These days, we are a lot more relaxed. It's a bit like the old fashioned days I guess - when everything you do from dishes to washing clothes is done by hand, everything takes a good deal longer and before you know it half the day is gone just doing stuff like that. It used to matter to me, I used to feel as though I had run out of time and hadn't done enough but now I just feel content. I know I've achieved all I need to in the daylight hours I've been given and if not? Well there's always tomorrow or the next day.
If I was any more laid back these days, I'd fall over!
Another great thing about living life away from the norm is that you are not constantly confronted with what everyone else is doing. This was another area where I realised I was very like Miriam. Why is it, us humans have this obsessions with goals and invisible rules? Why is it that we base our success on trying to achieve the same milestones as everyone else? To be successful you need to go to uni when you leave school at 18. To be successful you have to graduate by age 23, be married by 25, have kids by 30 and be a home owner by 40, preferably mortgage free. I've known people who have slogged their guts out for years at degrees they have hated and gone on to work in a career they detest just because they 'didn't want to be a failure' by changing direction and doing what made them happy. Good grief, where is the sense in that? I haven't met anyone living on the road yet who is miserable or complains, 'God I wish my life wasn't this way!' I guess it comes down to the old adage that money buys you happiness. It's only when you get away from everyday life and live on the road or in the bush that you realise that you don't need money at all to be truly happy. You may be reading this and thinking 'Yeah, but it helps!' But that depends what it is you want. Me? I don't want anything more than what I have right now. I really don't need it; the last six months have proved that.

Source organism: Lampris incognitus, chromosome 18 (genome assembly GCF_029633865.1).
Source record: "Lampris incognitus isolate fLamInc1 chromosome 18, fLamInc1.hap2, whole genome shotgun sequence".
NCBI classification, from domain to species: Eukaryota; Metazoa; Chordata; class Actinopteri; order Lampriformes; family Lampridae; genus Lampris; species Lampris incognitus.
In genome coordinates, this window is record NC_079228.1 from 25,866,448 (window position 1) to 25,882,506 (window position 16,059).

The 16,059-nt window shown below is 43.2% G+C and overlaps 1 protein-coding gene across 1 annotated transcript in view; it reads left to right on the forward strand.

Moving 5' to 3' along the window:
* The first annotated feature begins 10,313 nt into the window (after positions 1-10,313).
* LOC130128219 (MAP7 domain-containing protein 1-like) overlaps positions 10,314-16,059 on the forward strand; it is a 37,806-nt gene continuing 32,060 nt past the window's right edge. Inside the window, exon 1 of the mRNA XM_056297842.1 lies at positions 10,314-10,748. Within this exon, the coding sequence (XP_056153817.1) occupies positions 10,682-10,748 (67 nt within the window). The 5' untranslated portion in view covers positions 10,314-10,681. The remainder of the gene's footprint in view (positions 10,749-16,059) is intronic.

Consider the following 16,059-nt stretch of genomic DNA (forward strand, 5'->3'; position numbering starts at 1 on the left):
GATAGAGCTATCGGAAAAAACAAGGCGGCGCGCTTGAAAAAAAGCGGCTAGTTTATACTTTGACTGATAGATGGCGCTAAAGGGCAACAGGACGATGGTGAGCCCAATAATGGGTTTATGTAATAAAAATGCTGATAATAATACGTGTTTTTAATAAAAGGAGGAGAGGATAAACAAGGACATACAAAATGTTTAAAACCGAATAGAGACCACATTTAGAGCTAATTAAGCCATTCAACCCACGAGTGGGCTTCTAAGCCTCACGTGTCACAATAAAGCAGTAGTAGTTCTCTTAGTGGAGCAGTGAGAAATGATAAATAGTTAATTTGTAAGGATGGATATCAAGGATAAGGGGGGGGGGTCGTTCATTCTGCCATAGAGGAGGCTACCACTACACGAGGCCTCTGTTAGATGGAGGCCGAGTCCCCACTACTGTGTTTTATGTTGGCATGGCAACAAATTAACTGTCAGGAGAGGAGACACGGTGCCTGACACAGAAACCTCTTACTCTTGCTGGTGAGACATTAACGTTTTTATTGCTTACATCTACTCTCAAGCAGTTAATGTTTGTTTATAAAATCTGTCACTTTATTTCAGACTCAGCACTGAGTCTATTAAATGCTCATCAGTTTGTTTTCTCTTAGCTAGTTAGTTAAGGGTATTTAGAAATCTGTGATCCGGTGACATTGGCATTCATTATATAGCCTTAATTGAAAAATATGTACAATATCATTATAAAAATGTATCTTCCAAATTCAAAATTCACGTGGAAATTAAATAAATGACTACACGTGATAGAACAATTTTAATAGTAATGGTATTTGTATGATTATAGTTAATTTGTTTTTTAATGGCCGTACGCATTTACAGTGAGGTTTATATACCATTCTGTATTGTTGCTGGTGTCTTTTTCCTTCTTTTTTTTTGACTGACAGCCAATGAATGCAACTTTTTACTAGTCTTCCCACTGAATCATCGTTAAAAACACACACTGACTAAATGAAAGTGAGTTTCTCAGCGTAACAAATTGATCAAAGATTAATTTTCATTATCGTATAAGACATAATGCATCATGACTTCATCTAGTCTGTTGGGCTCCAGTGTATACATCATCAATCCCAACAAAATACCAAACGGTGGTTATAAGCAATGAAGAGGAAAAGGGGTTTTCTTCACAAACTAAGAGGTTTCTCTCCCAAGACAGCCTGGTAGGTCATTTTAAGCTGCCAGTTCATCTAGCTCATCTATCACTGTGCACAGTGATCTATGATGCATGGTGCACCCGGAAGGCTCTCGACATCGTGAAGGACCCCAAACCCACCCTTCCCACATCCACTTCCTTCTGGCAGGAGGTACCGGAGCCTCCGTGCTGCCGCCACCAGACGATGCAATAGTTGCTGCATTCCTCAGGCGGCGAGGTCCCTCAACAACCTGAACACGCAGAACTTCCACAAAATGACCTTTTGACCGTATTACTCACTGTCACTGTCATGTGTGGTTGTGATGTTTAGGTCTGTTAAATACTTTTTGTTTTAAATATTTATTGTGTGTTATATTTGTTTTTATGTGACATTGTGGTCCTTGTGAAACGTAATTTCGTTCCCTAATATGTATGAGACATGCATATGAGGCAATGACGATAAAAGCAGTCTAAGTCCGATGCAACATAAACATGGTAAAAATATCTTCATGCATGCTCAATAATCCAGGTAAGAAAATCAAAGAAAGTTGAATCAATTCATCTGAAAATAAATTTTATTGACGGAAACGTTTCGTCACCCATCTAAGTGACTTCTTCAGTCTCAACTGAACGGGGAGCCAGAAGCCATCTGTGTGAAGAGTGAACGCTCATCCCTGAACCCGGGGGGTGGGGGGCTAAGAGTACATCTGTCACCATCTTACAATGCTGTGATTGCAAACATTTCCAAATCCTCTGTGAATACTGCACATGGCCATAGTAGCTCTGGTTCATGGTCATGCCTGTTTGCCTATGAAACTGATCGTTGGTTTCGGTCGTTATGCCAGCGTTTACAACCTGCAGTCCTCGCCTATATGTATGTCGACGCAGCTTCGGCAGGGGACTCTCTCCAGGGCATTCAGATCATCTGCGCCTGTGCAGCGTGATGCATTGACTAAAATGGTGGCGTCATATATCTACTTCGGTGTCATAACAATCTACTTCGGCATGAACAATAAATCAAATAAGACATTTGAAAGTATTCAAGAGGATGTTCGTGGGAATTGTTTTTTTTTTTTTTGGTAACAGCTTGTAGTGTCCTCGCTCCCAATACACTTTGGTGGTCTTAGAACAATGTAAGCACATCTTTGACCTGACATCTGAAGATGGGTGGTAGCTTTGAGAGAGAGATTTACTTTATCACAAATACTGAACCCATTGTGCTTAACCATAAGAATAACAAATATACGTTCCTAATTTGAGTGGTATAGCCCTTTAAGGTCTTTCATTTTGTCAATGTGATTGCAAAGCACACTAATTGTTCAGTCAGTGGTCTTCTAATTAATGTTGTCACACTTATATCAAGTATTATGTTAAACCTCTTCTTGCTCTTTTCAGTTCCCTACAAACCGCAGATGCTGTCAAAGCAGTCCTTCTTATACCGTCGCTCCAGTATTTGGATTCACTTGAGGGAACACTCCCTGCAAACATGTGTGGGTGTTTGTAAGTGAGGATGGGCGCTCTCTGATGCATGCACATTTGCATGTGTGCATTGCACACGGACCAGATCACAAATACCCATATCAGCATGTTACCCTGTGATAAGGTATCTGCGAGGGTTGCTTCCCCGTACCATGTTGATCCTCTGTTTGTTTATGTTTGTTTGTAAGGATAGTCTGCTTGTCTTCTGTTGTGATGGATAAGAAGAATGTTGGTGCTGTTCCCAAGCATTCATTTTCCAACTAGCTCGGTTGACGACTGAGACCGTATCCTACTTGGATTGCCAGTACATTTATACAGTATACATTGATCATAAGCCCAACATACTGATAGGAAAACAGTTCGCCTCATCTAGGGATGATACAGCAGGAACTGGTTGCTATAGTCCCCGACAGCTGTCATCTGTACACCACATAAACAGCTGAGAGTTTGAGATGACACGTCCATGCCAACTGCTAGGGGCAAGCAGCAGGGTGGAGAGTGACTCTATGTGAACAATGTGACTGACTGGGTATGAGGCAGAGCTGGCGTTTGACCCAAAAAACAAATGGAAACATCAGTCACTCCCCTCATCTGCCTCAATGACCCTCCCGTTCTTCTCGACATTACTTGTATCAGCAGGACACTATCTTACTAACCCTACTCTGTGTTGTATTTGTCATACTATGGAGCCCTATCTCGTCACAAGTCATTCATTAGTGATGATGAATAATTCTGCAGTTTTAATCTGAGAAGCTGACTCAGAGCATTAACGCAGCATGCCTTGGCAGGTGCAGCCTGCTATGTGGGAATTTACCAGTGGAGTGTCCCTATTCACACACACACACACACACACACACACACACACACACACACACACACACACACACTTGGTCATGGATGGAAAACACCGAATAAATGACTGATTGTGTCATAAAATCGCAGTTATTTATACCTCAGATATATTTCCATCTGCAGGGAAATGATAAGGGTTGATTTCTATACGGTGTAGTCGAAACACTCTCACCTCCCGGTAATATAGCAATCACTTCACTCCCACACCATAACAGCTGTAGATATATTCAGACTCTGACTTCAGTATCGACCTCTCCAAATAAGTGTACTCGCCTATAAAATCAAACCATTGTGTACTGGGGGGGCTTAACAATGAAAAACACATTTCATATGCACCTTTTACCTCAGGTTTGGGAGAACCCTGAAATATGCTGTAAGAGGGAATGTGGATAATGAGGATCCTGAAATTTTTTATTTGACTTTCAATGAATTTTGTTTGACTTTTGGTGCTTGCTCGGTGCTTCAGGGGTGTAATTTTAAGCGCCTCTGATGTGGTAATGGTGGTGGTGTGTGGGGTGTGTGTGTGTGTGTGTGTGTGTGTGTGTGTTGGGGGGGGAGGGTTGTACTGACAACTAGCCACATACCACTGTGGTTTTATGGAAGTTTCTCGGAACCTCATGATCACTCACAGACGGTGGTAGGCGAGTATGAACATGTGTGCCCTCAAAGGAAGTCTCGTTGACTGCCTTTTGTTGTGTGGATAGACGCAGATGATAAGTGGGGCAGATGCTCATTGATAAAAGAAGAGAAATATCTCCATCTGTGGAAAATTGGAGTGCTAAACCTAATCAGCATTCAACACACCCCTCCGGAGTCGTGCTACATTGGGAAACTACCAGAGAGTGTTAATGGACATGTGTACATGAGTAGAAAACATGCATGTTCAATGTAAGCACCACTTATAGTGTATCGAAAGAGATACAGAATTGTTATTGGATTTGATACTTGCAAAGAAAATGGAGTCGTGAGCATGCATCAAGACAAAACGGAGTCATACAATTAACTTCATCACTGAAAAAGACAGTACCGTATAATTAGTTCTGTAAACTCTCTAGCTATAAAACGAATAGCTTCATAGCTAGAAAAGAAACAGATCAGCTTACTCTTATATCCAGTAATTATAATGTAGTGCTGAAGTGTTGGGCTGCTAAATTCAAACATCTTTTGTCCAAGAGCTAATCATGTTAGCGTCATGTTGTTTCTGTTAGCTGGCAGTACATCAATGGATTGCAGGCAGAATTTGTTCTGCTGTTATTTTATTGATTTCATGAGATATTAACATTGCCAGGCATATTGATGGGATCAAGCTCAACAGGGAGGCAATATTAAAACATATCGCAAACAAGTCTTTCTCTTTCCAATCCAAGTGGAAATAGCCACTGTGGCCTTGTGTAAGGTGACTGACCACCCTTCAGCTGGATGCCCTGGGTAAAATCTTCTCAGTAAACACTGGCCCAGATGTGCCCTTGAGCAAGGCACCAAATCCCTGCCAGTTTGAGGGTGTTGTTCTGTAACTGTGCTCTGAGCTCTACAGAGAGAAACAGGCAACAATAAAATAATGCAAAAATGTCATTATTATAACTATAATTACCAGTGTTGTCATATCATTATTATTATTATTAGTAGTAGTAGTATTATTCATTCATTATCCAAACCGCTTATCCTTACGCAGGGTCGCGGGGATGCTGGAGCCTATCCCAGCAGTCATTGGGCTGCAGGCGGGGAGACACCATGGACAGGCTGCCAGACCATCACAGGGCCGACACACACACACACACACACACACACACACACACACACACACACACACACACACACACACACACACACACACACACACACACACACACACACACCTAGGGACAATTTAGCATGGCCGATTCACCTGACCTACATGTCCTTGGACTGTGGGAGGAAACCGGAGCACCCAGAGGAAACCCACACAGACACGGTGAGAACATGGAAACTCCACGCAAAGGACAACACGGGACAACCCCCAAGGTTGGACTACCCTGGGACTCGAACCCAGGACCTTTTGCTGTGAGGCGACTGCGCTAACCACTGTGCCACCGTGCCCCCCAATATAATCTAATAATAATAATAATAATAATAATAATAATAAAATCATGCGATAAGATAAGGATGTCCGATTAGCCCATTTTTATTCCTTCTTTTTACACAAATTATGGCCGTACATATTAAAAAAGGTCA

This is the 'wardrobe' Gareth and I share. It's 70cm long and we
have two compartments each. This is literally all the clothes we need to get
by. I guess you could call it a capsule wardrobe!
Saying that, it no doubt helps when you are not surrounded by people to compare yourself to. I know, comparing yourself to others is never a good idea but it's human nature isn't it? I've been comfortable with myself for a long time - at least, I thought I was - but it's only now I'm away from everything and everyone I realise that I truly am my own yardstick. There's nobody else around for me to worry about whether they are thinner than me, fitter than me, prettier than me, smarter than me, a better cook than me - all of those things and a dozen more. Why in God's name do we put this ridiculous pressure on ourselves? It's crazy!
All that is left of our old house in storage -
we've done without it for six months, can't even tell you what's
in it any more!
Living on the road there is no pressure apart from the need to stay fed, warm and dry. That in itself can be a real battle when the weather gods are against you and that is enough. I really struggled with selling my house. Even though it was my choice and I don't miss it for a second I still felt like a failure. However I've since realised that it's OK. It's OK not to own a house. In fact it's OK if you NEVER own a house! Who knew?! I mean sheesh, when I think about it I know heaps of friends - 'successful' people you would probably say; business owners, really smart people who I thought had it all. I never imagined for a moment they didn't own their own home, I just assumed they did and found out only recently they didn't. Unless they win the lottery they probably never will. Do I think less of them for not owning their own home? Do I wonder how much they earned or what they did with all their money? Hell no! Yet I worried what people thought of me. These days I own less than I have ever owned in my whole life and I don't give a stuff!